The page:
By Bowen Keevan
On the afternoon of Thursday, September 22nd, students, teachers, and other members of the Fitchburg State community gathered in small teams on campus to challenge themselves both physically and mentally in Grit ‘n Wit.
Grit ‘n Wit, according to their mission statement, is “committed to the development of healthy, engaged communities.” Founded in Connecticut in 2011, the company travels to local communities around New England and sets up obstacle courses consisting of both physical and mental challenges in order to “promote mental and physical fitness” and “support local communities.” This is the first time Grit ‘n Wit has come to Fitchburg, and a total of 180 participants signed up in teams consisting of two to six people.
Thursday’s course started in the quad and went past the Mara dorms, around Conlon Fine Arts Center, down North Street, around Hammond Campus Center, and then back to the quad. Overall, the teams ended up running approximately just over one mile. The course was estimated to take around 30 minutes to complete, with the fastest teams finishing in just over 20 minutes.
Along the course, the teams faced over a dozen different physical and mental challenges, all of which were designed by the Grit ‘n Wit organization. These challenges included Three’s Company, a series of three four-foot-tall walls that participants had to climb over, and Every Which Way, a smaller version of Sudoku.
Also scattered along the course was a series of motivational signs. During the first half of the course, these signs presented tips for improving physical and mental health, such as “Establish a relaxing bedtime routine to get your mind ready to sleep” and “Fruits and vegetables should take up half your plate.” Midway through the course, the signs began posing thought-provoking questions on teamwork, such as “How has your team made tough decisions?” and “How has your team empowered one another through the race so far?”
Lindsay of team 109, which consisted of members from the Student Nurses Association, acknowledged how her team helped her reach the end. “If I was on my own, I think I would have given up. I couldn’t have done it without them.”
Team 129 had an extra participant: Nic, who uses a mechanized wheelchair to get around. While he didn’t officially register for his team due to his inability to complete the physical challenges, he continued to follow his friends, assisting them with difficult mental challenges and providing extra encouragement and motivation. One team 129 member, Hannah, referred to him as the “brain” of their group.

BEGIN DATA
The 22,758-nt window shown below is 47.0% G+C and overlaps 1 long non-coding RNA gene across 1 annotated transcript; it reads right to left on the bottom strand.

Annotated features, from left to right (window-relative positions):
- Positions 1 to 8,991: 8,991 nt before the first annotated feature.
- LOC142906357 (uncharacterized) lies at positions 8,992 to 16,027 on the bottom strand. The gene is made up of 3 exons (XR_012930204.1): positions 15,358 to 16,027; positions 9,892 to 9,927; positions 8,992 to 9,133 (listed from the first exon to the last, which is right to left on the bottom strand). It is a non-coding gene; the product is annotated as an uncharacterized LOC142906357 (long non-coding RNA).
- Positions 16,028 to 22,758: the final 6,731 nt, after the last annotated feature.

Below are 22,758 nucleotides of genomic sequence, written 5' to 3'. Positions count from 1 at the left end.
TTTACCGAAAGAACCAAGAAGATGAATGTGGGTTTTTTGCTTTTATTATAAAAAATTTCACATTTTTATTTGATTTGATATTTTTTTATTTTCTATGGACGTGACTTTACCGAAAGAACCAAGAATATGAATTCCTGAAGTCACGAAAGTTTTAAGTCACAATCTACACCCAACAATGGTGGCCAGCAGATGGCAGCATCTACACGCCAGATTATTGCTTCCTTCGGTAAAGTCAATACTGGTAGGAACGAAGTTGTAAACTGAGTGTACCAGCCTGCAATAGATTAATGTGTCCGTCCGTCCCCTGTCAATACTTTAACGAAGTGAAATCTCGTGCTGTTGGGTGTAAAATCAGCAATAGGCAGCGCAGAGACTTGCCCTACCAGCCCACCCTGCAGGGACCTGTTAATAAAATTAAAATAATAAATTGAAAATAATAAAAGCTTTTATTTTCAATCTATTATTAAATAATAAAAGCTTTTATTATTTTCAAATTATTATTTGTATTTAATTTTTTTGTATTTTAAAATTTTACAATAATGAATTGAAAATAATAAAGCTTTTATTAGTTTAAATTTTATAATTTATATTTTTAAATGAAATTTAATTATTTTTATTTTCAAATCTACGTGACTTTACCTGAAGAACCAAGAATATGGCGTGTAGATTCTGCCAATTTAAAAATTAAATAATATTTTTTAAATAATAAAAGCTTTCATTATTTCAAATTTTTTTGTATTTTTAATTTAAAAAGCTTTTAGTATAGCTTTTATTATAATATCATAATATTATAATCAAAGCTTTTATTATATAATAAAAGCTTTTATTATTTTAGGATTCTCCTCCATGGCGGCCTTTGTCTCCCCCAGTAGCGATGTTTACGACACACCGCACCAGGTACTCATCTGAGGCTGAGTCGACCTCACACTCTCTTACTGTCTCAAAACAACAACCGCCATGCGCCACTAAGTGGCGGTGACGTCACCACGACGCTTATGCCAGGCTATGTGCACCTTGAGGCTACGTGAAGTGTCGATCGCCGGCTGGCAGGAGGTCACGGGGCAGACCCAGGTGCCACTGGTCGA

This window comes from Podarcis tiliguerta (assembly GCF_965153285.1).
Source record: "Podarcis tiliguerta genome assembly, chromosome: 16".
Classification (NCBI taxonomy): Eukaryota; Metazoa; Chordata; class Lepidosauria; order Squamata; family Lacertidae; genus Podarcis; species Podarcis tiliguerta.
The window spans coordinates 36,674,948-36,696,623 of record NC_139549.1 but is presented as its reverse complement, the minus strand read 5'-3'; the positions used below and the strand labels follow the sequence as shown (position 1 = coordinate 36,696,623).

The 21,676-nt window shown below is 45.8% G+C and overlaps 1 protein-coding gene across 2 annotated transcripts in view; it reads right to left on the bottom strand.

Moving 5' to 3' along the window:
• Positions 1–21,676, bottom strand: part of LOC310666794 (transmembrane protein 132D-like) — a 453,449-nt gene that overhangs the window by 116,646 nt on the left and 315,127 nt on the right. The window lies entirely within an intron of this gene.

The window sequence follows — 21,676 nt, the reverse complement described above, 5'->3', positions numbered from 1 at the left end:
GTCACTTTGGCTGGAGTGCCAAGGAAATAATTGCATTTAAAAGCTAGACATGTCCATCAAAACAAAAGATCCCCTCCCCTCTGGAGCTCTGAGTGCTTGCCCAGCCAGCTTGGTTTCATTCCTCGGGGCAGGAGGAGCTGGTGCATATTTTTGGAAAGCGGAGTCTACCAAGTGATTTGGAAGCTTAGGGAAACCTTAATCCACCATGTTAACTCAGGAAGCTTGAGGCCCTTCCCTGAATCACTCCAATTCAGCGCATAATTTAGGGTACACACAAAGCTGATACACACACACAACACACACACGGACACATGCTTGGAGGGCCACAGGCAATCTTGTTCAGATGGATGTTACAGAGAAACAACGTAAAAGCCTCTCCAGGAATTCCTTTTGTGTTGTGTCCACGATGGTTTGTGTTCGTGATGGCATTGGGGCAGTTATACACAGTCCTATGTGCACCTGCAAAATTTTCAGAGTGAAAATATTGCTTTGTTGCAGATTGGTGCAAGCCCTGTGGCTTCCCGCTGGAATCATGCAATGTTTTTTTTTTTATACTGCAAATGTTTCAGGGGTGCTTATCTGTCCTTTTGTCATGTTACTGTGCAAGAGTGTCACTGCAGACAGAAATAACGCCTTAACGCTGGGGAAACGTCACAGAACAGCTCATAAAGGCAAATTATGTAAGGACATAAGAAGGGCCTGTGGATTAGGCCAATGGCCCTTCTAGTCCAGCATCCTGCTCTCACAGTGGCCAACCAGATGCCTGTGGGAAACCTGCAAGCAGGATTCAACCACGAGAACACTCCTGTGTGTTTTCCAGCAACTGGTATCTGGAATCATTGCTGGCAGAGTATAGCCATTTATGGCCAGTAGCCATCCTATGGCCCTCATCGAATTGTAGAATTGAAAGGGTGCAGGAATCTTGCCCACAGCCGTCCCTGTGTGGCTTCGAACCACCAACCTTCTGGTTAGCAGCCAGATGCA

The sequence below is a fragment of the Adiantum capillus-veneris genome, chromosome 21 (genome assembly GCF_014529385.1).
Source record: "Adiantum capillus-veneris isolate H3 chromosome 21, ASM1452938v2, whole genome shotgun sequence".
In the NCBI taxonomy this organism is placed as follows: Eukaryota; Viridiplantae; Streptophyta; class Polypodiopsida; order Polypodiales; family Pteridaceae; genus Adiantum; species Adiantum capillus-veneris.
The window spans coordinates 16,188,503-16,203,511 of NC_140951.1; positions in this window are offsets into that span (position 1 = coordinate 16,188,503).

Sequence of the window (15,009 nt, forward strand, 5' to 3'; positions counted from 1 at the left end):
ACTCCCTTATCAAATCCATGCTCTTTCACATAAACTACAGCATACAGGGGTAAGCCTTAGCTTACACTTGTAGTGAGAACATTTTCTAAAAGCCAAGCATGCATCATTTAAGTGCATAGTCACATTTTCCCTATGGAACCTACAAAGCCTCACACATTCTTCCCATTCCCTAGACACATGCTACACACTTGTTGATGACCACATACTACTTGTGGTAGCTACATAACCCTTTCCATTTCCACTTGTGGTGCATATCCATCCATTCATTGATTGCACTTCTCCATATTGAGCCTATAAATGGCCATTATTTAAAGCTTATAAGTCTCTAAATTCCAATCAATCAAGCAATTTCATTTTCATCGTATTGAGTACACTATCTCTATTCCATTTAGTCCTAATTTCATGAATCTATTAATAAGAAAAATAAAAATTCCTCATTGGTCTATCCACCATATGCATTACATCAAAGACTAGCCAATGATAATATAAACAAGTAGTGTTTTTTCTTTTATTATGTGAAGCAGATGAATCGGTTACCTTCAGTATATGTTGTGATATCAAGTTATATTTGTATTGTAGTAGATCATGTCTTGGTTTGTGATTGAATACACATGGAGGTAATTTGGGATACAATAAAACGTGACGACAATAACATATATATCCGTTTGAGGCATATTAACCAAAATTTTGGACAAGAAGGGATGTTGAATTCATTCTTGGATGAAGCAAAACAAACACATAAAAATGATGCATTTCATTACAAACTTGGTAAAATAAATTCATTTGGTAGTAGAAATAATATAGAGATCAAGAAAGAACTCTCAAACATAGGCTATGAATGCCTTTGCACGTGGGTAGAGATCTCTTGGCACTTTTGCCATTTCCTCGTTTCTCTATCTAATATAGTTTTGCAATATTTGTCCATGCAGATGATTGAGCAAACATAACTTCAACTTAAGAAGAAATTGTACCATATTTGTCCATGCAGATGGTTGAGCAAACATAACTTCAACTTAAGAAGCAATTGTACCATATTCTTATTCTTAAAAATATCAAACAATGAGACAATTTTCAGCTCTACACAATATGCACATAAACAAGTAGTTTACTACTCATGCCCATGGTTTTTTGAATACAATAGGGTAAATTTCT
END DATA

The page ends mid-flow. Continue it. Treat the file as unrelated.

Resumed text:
When asked how they overcame the most difficult mental and physical challenges, participants attributed their successes to strong teamwork. They recognized factors such as cooperation, perseverance, encouragement, skill-based role delegation, patience, cheerfulness, and sticking together, with many teams linking arms as they crossed the finish line.
The concept of encouraging teamwork and involvement while teaching valuable leadership skills is what motivated the FSU Leadership Council to bring the event to campus. One person heavily involved in this was Hank Parkinson, the Associate Dean for Fitchburg State’s Office of Student Development and the Chair for the Leadership Council.
“When we [the Leadership Council] did our planning meeting over the summer, the students had found this program and put it up for discussion as a possibility,” said Parkinson. “The Council is all about developing leadership skills, such as teamwork and communication, which you needed to get through this course. We had the signs around that prompted teams to think about this, and then we tied it into wellness and health because [Grit ‘n Wit] is about movement and taking care of yourself.”
While the Leadership Council was a major part in organizing the event, other organizations on campus also helped fund and staff it. “It was a co-sponsorship among many areas and offices on campus,” said Parkinson, “such as Student Government Association, the Recreation Center, Housing and Residential Life, and the Office of Student Development. We also had volunteers from the Dance Club and some of the Greek organizations. It was really a collective effort to make it happen.”
According to Parkinson, the first student to present the idea of Grit ‘n Wit to the Leadership Council was Carolynn Dewitt, who also helped organize and facilitate the event. “It was baby steps pulling everything together,” Dewitt said, “but I think it came out pretty well.” Concerning the number of participants, Dewitt was content, and considered 180 people to be a good turnout. “This is a first-year event, with that many people doing a very physical obstacle course.”
Besides teaching leadership and teamwork skills, Dewitt also hopes to encourage students to participate in more activities and organizations on campus. “It’s important to have big events on campus so that people can see how amazing our campus is, how much we can give back to people on this campus, and how involvement is so important to our community.”
Other colleges are also getting involved with the program; for example, UMass Dartmouth and SUNY Polytechnic both have Grit ‘n Wit events on September 24th. Parkinson, Dewitt, and the rest of the Leadership Council plan on bringing the event back next year, hoping the event will grow in the future and promote a stronger community within the Fitchburg State campus.
To learn more about Grit ‘n Wit, their origins, obstacles they use, and future events, visit their website at http://www.gritnwit.com.